By Daniel Lovering BOSTON (Reuters) - A friend of accused Boston Marathon bomber Dzhokhar Tsarnaev pleaded guilty on Thursday to charges of hindering the investigation into the blasts in a deal with prosecutors that calls for a prison sentence of up to seven years. Dias Kadyrbayev, a 20-year-old Kazakh national, had been scheduled to go on trial next month and was facing up to 25 years in prison on charges of conspiracy and obstruction of justice for removing a backpack and other evidence from Tsarnaev’s dormitory room in the days after the bombing. Three people were killed and more than 260 were injured when two pressure-cooker bombs exploded near the finish line of the Boston Marathon on April 15, 2013. Kadyrbayev also agreed to be deported from the United States as part of the agreement.
California diners can now legally enjoy a meal on a restaurant patio with their dogs in tow, under a law signed Thursday by Governor Jerry Brown that eliminates health code regulations banning restaurant owners from allowing pooches on the premises. Starting next year, California canines will be allowed to dine al fresco if they are wearing leashes or are relaxing in a carrier. "“I wish everyone ‘bone-appétit,’” quipped Democratic Assemblywoman Mariko Yamada, the law's author. "Restaurateurs in California will see more businesses catering to their customers and the canine companions they love.” The new law clarifies a section of the state’s health code that banned dogs from restaurants altogether, including on outdoor patios or courtyards.
By Warren Strobel and John Irish WASHINGTON/PARIS (Reuters) - After months of silence from the captors of American journalist James Foley, on the night of Aug. 13, his family received a chilling message: Foley would be executed in retaliation for U.S. The FBI, which handles cases involving kidnapped American citizens, helped craft a response, pleading for mercy, said Phil Balboni, chief executive of GlobalPost, the Boston-based online news publication that employed Foley. It was a statement that Jim was an innocent journalist" who respected the people of Syria, where he was held, Balboni said in a telephone interview. On Tuesday, Islamic State militants stunned America with a gruesome video posted on YouTube showing the beheading of Foley, 40, by a masked, black-clad man who also threatened to kill a second American journalist, Steven Sotloff.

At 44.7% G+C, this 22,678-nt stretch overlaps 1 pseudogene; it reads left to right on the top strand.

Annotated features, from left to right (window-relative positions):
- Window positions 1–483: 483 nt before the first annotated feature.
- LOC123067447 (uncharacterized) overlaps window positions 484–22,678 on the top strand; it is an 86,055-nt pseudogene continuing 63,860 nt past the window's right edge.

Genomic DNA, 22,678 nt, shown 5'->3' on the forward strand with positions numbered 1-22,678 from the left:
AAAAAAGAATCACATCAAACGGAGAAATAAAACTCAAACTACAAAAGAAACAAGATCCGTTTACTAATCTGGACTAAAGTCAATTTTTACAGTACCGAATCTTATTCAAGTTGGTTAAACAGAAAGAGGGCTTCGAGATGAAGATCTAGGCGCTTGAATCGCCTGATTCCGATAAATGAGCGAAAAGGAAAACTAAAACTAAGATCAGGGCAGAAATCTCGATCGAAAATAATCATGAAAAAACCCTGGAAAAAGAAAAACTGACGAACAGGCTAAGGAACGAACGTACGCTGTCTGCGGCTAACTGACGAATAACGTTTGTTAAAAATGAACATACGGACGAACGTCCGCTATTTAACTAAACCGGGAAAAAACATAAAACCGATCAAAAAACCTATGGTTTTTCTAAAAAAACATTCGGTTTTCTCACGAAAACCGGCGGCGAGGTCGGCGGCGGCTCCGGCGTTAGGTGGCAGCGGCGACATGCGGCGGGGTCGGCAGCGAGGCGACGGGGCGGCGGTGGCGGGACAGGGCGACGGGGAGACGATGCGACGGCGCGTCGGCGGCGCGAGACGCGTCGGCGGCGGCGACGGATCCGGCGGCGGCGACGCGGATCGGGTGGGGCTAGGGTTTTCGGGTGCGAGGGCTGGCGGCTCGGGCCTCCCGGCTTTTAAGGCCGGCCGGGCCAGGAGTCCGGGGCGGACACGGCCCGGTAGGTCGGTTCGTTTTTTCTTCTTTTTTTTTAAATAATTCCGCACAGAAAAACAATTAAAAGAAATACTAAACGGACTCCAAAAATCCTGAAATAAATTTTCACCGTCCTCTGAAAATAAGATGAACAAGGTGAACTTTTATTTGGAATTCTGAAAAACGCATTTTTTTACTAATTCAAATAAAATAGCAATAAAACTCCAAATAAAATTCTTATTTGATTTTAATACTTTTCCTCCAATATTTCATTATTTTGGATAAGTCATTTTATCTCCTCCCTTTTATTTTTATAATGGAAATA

The online news publication that employed slain U.S. Boston-based GlobalPost said on Thursday the Foley family had agreed to release the email that it received from Islamic State a week before the video of his execution was released on Tuesday. We believe the text offers insight into the motivations and tactics of the Islamic State." Foley was beheaded by the group in an act shown in a video released in which Islamic State called for the United States to end its airstrikes in Iraq.
By Carey Gillam and Scott Malone FERGUSON Mo. (Reuters) - Missouri's governor ordered the withdrawal of National Guard troops from the strife-torn town of Ferguson on Thursday as tensions appeared to ease after nearly two weeks of racially charged protests over the fatal shooting of black teenager Michael Brown. Demonstrations after dark on Wednesday marked one of the calmest nights of street gatherings in the St. Louis suburb since the unarmed 18-year-old youth was gunned down by a white police officer on Aug. 9 under disputed circumstances. The Brown shooting has sparked nightly rallies punctuated in most instances by looting, vandalism and clashes between demonstrators and heavily armed riot police, often ending in volleys of tear gas and dozens of arrests. Although Ferguson is predominantly African American, its political leadership, police department and public school administration are dominated by whites.
By Keith Coffman DENVER (Reuters) - The University of Colorado is fighting attempts by lawyers defending accused cinema gunman James Holmes to turn over records that public defenders say the school was trying to hide about its former student, court documents show.